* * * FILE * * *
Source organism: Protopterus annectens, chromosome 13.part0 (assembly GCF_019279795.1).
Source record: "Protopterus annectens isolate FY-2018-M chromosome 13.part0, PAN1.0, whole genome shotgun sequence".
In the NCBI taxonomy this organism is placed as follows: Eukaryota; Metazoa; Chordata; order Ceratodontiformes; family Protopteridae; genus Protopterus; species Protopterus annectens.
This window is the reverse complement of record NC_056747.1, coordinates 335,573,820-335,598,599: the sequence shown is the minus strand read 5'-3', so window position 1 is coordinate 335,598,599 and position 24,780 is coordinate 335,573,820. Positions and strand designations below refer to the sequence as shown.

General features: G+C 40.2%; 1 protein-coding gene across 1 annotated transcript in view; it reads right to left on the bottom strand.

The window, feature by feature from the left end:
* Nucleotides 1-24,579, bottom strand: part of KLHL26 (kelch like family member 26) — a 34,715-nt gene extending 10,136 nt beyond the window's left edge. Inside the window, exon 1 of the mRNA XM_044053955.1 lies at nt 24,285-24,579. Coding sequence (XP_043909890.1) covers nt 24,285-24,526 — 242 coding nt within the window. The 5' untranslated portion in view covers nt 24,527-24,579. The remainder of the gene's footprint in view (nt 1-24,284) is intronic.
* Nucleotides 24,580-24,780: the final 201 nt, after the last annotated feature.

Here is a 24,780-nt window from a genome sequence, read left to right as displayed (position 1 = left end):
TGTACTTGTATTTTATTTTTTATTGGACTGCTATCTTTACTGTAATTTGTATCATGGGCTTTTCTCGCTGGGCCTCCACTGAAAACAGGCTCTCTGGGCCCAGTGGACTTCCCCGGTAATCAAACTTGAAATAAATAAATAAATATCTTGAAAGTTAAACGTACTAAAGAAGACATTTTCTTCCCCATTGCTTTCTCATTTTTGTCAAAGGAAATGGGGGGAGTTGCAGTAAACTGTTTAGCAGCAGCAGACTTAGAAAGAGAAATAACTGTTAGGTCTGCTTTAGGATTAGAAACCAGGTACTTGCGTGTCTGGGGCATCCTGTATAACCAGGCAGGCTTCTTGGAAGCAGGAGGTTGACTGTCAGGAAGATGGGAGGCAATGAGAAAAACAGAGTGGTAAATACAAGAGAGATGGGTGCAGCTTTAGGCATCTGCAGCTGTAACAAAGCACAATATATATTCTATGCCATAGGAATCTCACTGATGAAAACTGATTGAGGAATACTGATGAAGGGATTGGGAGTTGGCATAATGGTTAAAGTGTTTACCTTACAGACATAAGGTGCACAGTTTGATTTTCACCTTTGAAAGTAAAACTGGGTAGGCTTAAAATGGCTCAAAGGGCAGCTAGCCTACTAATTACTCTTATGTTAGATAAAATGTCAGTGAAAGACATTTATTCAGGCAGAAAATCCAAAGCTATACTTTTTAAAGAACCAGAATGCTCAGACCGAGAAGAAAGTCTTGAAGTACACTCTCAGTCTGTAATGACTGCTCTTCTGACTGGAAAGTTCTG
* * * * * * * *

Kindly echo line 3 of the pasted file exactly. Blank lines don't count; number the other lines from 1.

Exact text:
In the NCBI taxonomy this organism is placed as follows: Eukaryota; Metazoa; Chordata; order Ceratodontiformes; family Protopteridae; genus Protopterus; species Protopterus annectens.